Researchers in Switzerland have found a way to get better X-ray images using standard equipment in hospitals and airports.
In the journal Nature Materials, researchers from the Paul Scherrer Institute (PSI) and the École Polytechnique Fédérale de Lausanne report a new method of manipulating conventional X-ray tubes to provide more detailed images, known as dark-field images.
Dark-field imaging is able to show the scattering of radiation within the materials, and as such is able to expose details such as bone density, hairline fractures and cancer or plaque cells in soft tissue. Previously, such images required crystal optics, which only work for a single X-ray wavelength, and could only be produced at certain facilities.
"Our new technique uses novel X-ray optical components, in the form of nanostructured gratings, that permit the use of a broad energy spectrum, including the standard range of energies in traditional X-ray equipment used in hospitals or airports," said PSI researcher Christian David. "This opens up the possibility for adapting current imaging equipment to include dark-field imaging."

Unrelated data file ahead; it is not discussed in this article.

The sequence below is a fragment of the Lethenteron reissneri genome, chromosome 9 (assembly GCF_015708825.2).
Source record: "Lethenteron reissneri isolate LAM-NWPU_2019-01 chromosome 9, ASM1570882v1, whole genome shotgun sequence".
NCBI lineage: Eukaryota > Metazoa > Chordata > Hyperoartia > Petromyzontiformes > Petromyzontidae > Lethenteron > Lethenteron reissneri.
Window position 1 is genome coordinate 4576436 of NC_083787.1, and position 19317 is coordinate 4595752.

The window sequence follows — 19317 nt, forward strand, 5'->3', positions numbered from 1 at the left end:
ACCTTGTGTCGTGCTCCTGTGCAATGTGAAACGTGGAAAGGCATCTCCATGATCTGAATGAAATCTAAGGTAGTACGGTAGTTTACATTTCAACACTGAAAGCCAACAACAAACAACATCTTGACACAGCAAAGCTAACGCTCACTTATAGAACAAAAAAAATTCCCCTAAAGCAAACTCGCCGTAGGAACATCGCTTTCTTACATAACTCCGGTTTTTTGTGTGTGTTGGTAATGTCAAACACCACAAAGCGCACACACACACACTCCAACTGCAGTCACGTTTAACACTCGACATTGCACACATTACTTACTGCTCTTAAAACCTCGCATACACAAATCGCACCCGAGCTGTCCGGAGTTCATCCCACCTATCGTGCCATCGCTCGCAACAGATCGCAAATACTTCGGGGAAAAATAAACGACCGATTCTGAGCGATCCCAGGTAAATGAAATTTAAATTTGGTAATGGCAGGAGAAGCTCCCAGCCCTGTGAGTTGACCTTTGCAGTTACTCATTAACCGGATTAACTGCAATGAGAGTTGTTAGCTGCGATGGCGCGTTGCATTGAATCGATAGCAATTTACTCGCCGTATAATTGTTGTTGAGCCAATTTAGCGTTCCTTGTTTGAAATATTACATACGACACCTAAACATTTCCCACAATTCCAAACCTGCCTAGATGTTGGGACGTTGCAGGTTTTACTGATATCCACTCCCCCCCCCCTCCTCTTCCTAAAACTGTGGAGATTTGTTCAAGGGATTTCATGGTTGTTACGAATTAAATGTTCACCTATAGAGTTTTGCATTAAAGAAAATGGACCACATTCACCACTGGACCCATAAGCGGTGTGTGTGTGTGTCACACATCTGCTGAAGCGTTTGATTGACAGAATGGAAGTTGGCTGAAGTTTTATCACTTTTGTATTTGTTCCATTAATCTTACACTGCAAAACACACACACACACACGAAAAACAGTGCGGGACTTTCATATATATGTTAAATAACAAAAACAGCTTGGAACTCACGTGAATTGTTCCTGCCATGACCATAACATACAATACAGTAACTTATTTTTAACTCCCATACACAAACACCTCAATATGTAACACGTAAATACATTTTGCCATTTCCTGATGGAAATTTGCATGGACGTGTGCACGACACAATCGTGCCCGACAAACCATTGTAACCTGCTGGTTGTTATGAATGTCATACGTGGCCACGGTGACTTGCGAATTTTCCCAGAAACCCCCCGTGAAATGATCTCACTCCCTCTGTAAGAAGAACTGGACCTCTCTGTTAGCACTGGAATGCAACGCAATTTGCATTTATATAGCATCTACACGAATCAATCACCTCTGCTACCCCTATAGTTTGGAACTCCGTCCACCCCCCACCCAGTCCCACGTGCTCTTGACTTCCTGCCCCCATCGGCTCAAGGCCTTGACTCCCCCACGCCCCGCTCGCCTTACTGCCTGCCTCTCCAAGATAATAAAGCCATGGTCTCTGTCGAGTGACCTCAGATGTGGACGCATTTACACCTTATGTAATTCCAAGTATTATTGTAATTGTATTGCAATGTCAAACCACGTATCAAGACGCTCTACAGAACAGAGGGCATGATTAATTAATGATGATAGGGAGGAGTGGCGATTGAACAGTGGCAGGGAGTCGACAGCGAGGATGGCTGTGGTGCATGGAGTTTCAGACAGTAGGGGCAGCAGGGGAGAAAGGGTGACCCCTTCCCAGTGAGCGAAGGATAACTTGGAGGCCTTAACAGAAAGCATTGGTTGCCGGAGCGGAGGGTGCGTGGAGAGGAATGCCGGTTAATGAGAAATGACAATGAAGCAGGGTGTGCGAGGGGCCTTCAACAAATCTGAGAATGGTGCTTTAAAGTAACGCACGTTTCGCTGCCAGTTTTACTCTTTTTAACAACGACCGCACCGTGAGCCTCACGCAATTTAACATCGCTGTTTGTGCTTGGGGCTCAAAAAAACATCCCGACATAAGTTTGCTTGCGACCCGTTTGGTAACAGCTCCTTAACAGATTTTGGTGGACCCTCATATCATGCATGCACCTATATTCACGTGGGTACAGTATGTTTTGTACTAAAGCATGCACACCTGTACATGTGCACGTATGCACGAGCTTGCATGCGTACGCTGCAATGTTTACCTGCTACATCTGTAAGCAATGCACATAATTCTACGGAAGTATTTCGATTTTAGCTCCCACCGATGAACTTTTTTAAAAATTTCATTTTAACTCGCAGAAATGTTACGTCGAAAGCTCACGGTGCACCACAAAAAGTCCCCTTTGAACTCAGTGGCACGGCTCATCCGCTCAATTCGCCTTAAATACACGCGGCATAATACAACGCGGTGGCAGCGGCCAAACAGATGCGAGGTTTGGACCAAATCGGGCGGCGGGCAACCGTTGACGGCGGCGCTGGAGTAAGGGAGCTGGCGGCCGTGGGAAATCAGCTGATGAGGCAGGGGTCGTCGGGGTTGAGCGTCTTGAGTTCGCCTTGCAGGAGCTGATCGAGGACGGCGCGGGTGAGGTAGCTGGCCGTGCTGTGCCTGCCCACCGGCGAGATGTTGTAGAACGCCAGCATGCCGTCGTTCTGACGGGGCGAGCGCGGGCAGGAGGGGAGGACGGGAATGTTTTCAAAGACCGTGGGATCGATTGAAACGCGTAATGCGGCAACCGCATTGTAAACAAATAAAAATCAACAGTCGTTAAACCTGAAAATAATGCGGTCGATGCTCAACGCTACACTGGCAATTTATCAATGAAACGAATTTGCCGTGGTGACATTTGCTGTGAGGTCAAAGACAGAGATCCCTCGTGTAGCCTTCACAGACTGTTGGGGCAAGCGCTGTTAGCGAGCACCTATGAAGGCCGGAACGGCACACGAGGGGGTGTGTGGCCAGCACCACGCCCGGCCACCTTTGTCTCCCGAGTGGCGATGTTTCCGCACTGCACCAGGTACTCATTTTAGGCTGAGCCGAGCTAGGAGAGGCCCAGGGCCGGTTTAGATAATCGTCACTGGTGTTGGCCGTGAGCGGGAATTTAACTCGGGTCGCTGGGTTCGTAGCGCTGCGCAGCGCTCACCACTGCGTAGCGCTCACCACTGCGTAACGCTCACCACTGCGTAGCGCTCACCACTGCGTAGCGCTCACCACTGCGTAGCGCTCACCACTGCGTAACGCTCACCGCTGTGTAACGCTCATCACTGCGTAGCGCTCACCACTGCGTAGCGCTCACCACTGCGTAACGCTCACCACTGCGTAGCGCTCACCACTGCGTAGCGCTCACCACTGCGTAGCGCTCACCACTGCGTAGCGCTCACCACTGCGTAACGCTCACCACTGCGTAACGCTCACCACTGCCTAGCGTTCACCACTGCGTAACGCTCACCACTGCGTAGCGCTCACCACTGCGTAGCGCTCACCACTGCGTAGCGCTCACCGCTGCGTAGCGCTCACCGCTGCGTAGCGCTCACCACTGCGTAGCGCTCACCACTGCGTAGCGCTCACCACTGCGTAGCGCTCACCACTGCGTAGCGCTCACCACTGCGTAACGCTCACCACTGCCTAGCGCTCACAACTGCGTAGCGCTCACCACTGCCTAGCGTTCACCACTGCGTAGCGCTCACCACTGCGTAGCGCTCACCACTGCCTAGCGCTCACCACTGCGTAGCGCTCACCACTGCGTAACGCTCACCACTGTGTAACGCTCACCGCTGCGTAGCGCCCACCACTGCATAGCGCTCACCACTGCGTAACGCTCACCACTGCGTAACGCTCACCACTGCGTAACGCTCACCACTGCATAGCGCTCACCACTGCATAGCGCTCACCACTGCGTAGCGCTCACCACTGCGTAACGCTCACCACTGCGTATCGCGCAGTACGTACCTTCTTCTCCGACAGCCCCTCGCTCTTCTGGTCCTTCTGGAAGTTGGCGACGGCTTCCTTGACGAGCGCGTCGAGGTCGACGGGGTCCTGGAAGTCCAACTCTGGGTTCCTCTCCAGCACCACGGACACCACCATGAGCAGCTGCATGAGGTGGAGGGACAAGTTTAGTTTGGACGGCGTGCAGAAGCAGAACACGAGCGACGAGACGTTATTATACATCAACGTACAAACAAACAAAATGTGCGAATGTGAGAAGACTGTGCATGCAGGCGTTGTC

Medically, the researchers say, the finding can help with early detection of medical conditions such as osteoporosis, Alzheimer's disease and breast cancer.
The researchers said the finding could also have positive implications for security screening.
For example, current X-ray systems have trouble discerning the difference between explosives and food products such as cheese or chocolate.
But "because of the differences in the microstructure of the materials and the correspondingly different signatures in the scattering behaviour, a distinction between the food product and the explosives becomes possible on the basis of the dark-field image," the researchers wrote.
The technology also may have industrial uses, such as finding small fractures and corrosion in structures such as airplanes and boats.
The researchers plan to collaborate with the Center for Biomedical Imaging, a joint centre with the universities of Lausanne and Geneva, to develop an adaptation for existing medical equipment.